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WHEN ADVENTURE BECOMES MISADVENTURE

January 1, 2016

There is a thin invisible line which separates adventure, from misadventure. When your playing with the elements and tickling the edge of your comfort zone, you can stumble over this line without any warning. Consequences can be serious, but the learning can be invaluable.

 

 

This week I have found myself stumbling over the misadventure line more than once.

 

Experience is the accumulation of several near misses. We learn from mistakes, it's a natural process. If you touch something hot you get burnt, lesson learnt. When you learn to walk you fall, but you get back up, and try again.  As we get older, specialise and learn more specific skills this process still takes place, but on a different level. 

 

In the outdoors you can find yourself looking up at a gigantic breaking wave, down a very steep cliff, or over the lip of a waterfall. Whatever the environment the process still starts off the same.

 

Calculated Risk!

 

Definition of calculated risk:  A hazard or chance of failure whose degree of probability has been reckoned or estimated before some undertaking is entered upon.

 

 

 

We sift through our log of previous experience and judge whether we can handle the environment we're about to throw ourselves into. We ask ourselves questions like..... Have we paddled that grade before? Did it go well? Have we skied this angle of slope without falling? If I fall here what are the consequences? 


Our adventure brains then churn up the sums and calculate a measure of risk. It's then up to us to make the right choice. If your 90% sure of success, it's an easier decision, your pretty sure your going to make the move. If you feel there's a 10% chance of success then it's a mega risk, the odds aren't good, hopefully you'll back away and live another day. Your calculated risk might be 50/50, more of a gamble. Then agian it might come down to your tossup between self belief or self preservation.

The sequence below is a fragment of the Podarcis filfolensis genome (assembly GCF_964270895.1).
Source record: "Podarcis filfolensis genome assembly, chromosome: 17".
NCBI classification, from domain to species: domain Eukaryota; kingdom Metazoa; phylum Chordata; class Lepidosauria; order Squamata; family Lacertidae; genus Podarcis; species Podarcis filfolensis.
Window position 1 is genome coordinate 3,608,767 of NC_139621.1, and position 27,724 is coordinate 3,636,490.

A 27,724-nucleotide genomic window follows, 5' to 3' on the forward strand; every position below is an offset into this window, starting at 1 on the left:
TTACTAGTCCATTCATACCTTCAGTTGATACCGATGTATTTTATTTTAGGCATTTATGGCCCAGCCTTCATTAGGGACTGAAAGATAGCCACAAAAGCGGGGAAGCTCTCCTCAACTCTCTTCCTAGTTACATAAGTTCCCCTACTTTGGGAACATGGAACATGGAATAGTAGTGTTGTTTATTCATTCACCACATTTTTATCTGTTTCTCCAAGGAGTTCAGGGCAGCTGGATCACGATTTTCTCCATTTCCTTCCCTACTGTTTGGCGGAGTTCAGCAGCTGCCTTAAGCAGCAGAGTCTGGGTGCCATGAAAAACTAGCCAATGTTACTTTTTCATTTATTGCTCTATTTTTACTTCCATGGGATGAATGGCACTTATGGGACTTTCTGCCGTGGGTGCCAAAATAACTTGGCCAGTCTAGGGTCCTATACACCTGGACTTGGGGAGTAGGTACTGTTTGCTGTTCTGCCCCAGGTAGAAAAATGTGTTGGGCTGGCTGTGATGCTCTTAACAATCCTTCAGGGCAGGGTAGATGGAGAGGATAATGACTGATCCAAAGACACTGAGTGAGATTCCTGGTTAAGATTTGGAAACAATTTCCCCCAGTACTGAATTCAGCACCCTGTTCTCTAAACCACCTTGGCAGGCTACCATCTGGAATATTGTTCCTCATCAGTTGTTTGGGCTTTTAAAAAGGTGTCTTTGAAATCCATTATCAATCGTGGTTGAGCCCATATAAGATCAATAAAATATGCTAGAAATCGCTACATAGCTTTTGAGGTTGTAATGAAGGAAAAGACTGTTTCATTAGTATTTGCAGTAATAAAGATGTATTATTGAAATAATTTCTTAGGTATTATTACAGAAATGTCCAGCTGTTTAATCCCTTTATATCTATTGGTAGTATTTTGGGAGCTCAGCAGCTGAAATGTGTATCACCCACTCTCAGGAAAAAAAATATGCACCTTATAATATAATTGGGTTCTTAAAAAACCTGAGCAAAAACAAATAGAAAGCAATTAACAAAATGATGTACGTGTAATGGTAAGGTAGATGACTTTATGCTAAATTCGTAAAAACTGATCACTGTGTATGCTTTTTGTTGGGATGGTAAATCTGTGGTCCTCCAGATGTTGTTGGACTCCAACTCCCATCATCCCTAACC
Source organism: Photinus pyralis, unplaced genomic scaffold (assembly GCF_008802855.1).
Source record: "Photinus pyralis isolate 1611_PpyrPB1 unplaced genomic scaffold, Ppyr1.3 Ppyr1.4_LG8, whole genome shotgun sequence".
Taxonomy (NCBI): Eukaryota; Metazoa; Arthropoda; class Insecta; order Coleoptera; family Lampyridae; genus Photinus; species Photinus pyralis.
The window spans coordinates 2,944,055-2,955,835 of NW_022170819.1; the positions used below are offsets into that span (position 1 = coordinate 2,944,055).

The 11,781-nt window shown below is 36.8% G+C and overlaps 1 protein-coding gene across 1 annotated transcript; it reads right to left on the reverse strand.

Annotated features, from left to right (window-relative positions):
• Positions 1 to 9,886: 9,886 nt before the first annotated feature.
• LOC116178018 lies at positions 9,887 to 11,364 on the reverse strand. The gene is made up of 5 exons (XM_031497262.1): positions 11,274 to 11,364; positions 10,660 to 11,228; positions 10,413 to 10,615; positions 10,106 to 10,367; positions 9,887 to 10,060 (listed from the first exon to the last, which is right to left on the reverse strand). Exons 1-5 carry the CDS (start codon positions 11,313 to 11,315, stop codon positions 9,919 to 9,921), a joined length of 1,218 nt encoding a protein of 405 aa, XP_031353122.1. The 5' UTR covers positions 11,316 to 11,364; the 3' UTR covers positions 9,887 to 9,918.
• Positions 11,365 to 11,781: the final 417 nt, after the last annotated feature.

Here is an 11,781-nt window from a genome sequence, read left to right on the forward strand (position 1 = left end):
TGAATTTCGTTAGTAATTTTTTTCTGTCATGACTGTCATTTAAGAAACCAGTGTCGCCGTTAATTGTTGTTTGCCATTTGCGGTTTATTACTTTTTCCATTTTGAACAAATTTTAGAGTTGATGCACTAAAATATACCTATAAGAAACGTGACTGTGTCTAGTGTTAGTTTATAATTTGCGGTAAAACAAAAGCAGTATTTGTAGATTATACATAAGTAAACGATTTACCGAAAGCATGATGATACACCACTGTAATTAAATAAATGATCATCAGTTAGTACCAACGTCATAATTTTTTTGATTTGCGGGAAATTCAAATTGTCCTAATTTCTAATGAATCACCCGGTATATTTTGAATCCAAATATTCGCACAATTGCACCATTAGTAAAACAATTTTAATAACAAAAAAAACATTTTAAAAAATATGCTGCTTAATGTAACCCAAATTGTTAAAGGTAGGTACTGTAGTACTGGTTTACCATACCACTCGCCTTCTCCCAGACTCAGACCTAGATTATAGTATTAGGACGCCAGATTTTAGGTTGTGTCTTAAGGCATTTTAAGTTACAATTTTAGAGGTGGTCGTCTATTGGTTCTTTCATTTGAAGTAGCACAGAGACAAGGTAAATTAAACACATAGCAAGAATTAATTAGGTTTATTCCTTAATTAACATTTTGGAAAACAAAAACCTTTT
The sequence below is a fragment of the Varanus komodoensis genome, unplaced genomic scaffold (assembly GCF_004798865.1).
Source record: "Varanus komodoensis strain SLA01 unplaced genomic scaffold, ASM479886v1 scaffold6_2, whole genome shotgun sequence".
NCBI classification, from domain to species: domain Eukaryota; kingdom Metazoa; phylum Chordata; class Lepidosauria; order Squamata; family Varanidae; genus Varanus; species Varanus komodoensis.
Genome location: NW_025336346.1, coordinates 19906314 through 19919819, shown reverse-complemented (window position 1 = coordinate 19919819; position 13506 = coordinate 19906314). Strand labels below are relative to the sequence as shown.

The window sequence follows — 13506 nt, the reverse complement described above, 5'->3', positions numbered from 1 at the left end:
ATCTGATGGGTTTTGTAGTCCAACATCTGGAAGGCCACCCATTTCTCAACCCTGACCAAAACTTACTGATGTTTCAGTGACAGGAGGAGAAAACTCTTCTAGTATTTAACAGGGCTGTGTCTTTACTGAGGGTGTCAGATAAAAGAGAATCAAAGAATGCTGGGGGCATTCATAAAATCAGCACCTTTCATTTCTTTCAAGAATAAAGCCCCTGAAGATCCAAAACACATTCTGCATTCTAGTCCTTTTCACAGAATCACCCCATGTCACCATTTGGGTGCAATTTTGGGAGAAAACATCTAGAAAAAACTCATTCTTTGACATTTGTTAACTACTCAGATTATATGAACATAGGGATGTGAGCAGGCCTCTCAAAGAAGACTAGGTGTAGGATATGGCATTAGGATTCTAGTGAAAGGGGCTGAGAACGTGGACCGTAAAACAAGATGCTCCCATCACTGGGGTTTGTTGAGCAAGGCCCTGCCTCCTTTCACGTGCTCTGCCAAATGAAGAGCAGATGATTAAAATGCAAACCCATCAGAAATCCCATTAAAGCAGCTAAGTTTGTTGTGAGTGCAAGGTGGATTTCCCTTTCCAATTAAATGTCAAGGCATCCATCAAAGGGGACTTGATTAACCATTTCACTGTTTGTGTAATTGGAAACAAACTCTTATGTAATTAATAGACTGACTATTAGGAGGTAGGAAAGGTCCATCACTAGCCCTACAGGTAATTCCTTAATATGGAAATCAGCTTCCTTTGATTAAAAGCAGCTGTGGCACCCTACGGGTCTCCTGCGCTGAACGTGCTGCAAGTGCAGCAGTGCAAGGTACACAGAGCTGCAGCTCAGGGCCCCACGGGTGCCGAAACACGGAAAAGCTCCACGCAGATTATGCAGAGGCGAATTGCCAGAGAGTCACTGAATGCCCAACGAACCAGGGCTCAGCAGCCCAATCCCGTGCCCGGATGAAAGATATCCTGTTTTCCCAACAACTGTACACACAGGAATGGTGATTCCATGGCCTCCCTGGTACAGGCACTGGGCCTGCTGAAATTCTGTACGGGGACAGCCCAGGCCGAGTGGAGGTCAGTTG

Everyones accepted risk is different, its a personal calculation of your own capabilities. Beware of the grey area. Peer pressure can be a dangerous addition, however sometimes a little nudge from a friend who knows you well is all you need to up your game. 

 

Misadventure is usually when you haven't actually had a chance to calculate the risk before you've ended up in that situation, and now you have to deal with it. 

 

Today I found myself looking down a steep gully into the abis bellow, infront of me was a steep, exposed and snow loaded slope. A place which filled me with fear. Behind me were several hurdles I had already leapt with quite some level of commitment, not expecting to have to reverse the manoeuvres. 

 

I was now stuck in the world of Misadventure! A place where mistakes can be punished potentially with life, but the learning opportunity is immense (so long as you get it right). Going backwards is often as hard as going forwards, and your committed now, whether you like it or not. 

 

​I curse myself for ending up in this situation. Adventures are fun, and the level of challenge is what makes them a trill, but the misadventure zone is a dangerous place to be playing. My skill level may not be good enough, and my mental strength certainly isn't when mistakes are not an option. There's no room for error, clumsiness or loss of concentration. On occasions I struggle to stay focused and calm when consequences are so high. 

 

When misadventure hits you, it's like a tone of bricks. Normally you don't see it coming. It's something you can't really plan for. You can merely dig deep, use every inch of skill and strength you poses, and believe in yourself. You'll will nearly alway surprise yourself with what you are capable of. 

Once back on solid ground be sure to log that experience in your memory (although I'm sure you'll not forget it in a hurry). You'll forever be using it as a reference to calculate future risks and adventures. Now you can relish in your survival, and tell one heck of a story in the pub later. A story otherwise known as an 'Epic', often worn like a badge of honour. 

Remember; everyone is different. What may be misadventure for one, may be a walk in the park for another. Even the pros will have been in the misadventure zone before. The most experienced mountaineer, paddler, skydiver (whatever the sport) have gained their experience through previous adventure and misadventure. 

 

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